RG: My personal fulfillment and advancement can only be accomplished by having a service heart, giving and volunteering. With that giving and volunteering, you’ll be more fulfilled and better at what you do. It’s only through putting yourself in the uncomfortable space that you can grow.
JA: In the beginning, it was an opportunity to spend time with people and network across the industry and institutions outside of the one for which I was currently working. As I have matured, it is not just about my connections, but it’s about giving others the opportunity to make connections.
BH: I have been an active member of the chapter since beginning my career in AML and have always felt that it is a valuable resource for both education and networking. Often, we are bogged down in the day-to-day of our jobs, and the chapter provides a reminder of the greater good that our efforts bring and the impact of anti-money laundering/counter-terrorist financing on our communities. The opportunity to hear perspectives from other banking professionals, law enforcement and regulators makes us better at solving the complex problems we face. I volunteer on the board so that others can benefit from the things that I enjoyed as a member.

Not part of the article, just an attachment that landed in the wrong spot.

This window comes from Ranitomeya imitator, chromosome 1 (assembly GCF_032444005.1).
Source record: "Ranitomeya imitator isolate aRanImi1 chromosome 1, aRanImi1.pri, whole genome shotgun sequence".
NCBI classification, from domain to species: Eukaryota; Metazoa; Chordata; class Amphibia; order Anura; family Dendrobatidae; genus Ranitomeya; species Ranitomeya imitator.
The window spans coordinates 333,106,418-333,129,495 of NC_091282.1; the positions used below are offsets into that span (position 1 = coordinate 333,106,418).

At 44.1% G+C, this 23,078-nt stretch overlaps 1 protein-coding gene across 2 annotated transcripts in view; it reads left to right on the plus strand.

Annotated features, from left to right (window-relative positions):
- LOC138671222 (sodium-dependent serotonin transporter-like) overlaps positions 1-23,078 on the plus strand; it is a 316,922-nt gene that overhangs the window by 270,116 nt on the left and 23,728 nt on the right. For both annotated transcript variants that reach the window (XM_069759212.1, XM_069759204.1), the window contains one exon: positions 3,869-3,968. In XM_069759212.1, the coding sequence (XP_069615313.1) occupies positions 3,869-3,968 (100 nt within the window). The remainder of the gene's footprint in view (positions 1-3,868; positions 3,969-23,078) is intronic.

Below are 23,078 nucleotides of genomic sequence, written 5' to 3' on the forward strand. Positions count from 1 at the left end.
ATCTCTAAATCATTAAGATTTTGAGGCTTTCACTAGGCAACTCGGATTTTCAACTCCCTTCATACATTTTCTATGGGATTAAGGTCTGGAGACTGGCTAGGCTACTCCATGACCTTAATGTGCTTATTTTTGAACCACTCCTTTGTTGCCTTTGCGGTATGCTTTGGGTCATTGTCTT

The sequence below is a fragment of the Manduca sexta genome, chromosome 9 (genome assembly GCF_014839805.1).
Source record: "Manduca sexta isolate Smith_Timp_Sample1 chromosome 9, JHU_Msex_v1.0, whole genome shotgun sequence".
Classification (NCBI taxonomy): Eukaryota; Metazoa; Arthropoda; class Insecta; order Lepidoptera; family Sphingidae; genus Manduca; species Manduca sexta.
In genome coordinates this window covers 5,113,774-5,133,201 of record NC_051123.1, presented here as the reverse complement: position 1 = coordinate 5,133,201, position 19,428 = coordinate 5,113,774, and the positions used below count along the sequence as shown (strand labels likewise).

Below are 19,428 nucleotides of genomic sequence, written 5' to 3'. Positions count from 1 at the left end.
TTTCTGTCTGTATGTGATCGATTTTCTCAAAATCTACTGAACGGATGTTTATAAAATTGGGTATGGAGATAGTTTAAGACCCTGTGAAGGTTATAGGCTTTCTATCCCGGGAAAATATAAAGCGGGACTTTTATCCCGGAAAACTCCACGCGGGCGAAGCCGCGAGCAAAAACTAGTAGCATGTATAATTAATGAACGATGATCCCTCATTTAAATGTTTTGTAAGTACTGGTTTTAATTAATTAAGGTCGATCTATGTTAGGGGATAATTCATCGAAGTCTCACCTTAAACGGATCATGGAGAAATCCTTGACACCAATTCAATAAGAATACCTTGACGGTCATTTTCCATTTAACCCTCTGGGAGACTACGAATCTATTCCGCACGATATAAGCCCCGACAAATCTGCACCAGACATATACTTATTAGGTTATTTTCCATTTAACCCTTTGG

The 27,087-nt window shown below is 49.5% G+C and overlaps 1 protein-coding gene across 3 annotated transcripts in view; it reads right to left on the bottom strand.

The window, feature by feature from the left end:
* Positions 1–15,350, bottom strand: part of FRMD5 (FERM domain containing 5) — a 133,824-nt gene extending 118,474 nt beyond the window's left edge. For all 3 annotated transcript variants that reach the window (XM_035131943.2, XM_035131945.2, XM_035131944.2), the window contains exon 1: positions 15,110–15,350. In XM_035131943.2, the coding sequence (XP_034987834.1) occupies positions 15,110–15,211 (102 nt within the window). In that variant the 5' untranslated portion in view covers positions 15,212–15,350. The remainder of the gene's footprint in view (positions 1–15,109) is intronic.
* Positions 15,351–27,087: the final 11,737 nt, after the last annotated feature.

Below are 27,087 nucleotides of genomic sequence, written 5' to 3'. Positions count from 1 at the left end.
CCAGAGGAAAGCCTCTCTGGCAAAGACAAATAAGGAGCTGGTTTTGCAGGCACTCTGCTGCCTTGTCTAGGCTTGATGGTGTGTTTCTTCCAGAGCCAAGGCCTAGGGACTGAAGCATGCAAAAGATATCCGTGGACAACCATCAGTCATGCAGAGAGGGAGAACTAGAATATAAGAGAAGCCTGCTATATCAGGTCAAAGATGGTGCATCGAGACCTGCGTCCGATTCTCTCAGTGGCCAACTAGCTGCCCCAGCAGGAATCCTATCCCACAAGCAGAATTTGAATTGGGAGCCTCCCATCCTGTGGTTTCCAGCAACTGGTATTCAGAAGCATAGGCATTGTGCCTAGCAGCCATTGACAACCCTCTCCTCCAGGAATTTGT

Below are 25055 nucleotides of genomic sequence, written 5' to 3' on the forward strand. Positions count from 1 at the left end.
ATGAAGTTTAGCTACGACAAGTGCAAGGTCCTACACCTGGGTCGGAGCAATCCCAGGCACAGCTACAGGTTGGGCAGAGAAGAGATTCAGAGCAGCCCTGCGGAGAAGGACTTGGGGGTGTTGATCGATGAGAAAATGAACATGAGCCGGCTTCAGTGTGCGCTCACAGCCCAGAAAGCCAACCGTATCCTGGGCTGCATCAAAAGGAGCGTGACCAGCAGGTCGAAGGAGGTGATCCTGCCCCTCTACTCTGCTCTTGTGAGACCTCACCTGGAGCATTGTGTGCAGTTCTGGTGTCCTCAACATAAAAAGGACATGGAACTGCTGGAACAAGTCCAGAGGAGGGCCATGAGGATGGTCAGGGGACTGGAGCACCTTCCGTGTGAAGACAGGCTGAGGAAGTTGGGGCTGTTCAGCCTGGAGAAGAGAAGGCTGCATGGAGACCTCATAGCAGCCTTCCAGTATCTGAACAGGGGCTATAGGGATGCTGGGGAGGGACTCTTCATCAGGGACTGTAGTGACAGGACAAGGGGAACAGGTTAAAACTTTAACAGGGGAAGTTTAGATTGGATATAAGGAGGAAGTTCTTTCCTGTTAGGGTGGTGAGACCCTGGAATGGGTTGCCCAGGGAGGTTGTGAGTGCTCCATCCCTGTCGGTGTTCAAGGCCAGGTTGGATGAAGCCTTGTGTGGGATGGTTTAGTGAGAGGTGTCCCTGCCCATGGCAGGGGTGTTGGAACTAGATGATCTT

MH: I love being able to support the local network in North Carolina and South Carolina, and I’m proud of how many experts we have in the AML network (giants in the industry), how generous they are with their time and for the opportunity to share knowledge with each other while supporting the local community.
MM: It’s important to serve—the aspect that it comes from a deeper place in life. It’s important to not just do your job. Being a part of the ACAMS Carolinas Chapter allows the opportunity to be a part of an industry group that is outside of my everyday job so I can ask questions and learn from others.